Former WGH star Hymes shining as YSU’s No. 1 back

YOUNGSTOWN – There was an area of unknown for running back Demond Hymes when the Youngstown State University football team started spring practices in March.

The redshirt sophomore got just 17 touches last year with record-breaking senior Jamaine Cook carrying the load for the Penguins. Hymes, a 2011 Warren G. Harding graduate, entered the spring in a competition to become the starter with several other running backs. These days, there is no more competition.

The main reason is injuries to seniors Adaris Bellamy and Torrian Pace, who haven’t practiced in nearly two weeks and will not play in Friday’s Red-White Spring Game. The losses have placed Hymes front and center, and he hasn’t disappointed. He’s been one of the best players on the field over the past month and will have his first chance as the No. 1 running back at 7:30 p.m. Friday at Stambaugh Stadium.

“Demond’s everything we thought he’d be,” said YSU coach Eric Wolford, who admitted to being bothered by not giving Hymes more opportunities last year. “I know what Demond’s potential is. He’s very talented.”

That became more obvious after Bellamy and Pace went down. Hymes received nearly every repetition with the first-team offense over the last two-and-a-half weeks. His quickness and agility were apparent from the start, but Wolford said he’s noticed significant progress in Hymes’ pass protection, an area Hymes struggled in last year.

“That’s one the key things is being able to handle blitz pick-up,” Wolford said. “We can’t afford to have (starting quarterback) Kurt Hess stand back there and get hit, and you tell me, ‘Oh, I missed that guy.’ That doesn’t fly. We’ve got to be able to protect our quarterback at all costs, so that’s a big part of being a running back.”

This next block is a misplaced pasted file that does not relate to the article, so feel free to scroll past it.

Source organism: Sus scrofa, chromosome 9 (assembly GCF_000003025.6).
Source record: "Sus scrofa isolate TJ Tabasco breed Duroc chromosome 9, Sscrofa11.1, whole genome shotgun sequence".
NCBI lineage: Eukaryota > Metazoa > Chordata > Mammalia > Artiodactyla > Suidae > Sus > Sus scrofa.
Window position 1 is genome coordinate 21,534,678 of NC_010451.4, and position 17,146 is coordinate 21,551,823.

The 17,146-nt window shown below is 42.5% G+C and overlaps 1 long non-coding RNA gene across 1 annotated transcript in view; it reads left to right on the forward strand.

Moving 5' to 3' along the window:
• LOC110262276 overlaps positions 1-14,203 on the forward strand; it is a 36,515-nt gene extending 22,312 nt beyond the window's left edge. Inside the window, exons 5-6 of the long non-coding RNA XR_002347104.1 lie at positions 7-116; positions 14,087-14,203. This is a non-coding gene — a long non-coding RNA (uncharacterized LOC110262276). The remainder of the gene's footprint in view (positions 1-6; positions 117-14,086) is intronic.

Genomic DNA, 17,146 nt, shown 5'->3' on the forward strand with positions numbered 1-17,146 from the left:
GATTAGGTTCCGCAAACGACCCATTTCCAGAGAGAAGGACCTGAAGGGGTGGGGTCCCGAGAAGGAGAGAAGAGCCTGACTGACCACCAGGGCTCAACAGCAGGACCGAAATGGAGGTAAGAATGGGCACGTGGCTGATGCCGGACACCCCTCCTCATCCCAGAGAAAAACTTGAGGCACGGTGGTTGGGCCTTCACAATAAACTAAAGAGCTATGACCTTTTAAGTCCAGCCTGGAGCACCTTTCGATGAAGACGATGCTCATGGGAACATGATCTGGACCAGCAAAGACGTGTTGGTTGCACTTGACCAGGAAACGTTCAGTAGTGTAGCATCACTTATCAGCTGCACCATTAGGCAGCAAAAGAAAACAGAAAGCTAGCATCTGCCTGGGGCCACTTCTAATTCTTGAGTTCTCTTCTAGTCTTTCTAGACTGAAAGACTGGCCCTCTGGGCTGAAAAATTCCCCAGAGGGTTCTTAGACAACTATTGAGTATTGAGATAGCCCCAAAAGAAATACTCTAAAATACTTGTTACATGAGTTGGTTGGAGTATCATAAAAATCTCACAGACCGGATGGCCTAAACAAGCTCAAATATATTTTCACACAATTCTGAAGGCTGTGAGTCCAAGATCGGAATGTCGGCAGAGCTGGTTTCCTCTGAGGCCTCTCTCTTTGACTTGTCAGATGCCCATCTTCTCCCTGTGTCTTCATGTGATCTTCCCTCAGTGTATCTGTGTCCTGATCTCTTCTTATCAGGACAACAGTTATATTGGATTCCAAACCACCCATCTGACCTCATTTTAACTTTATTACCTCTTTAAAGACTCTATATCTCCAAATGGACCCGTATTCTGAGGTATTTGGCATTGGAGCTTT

That’s not the only area Hymes has developed. He rarely fumbles and can catch the ball out of the backfield. Wolford was a bit surprised by Hymes during last Saturday’s scrimmage. One of Wolford’s concerns was how Hymes would perform in short-yardage situations. The 5-foot-11, 195-pound Hymes, who’s bulked up since last season, erased most of those doubts with a 6-yard scoring run and a few third-and-short plays in which he bulled his way forward for extra yardage.

“I was really impressed with what I saw,” he said. “He really stuck the ball up in there with a low pad level and kept his legs moving. He actually gained probably more yards than what was blocked for.”

One of the men responsible for helping Hymes reach this point is first-year running back coach Eric Gallon, a former teammate of Wolford when the two played at Kansas State. He played a large role in improving Hymes’ pass-protection skills. He emphasized the importance watching film of the opposing defense, so Hymes could recognize who was blitzing before the ball was snapped.

“We’ve worked on a lot of drills – a lot of times, and it’s helped him out a lot. And he’s learned how to do it. Not only from identification of knowing who’s coming and being able to read and understand it, but physically being able to do it. Because not a lot of backs can. They can run. They can read holes, but they can’t pick up blocks. That’s key – especially in our offense, based on what we do.”

His heavy workload during the spring was a blessing from that perspective, Hymes said. He has a better understanding of the offense, and, equally important, he is noticing tendencies of the defense that allow him to know who’s blitzing. That allows Hymes to meet the defender before he reaches the backfield and gives him a running start to secure the block.

“Now that I’m identifying the person I’m supposed to get, pass blocking is a lot easier,” he said. “(The extra work) helps me because everything is coming along faster. I’m getting a lot of repetition of the same plays, so it’s first nature.”

Though just a sophomore, Hymes shows good leadership skills and acts like a veteran, Wolford said. The fourth-year coach has talked about his positive mindset and no-nonsense attitude several times. It’s a trait that seems to endear him to the coaches.

“I can’t say enough good things about Demond Hymes,” Wolford said. “He’s just a good kid. Yes sir-no sir guy. He’s a good example for a lot of young men in the valley. He works hard. He goes to class. He has great relationships with his teachers. He doesn’t talk back. He does the things he needs to do. More kids need to be like Demond Hymes. We’d be in a lot better place if there were more guys like Demond Hymes.”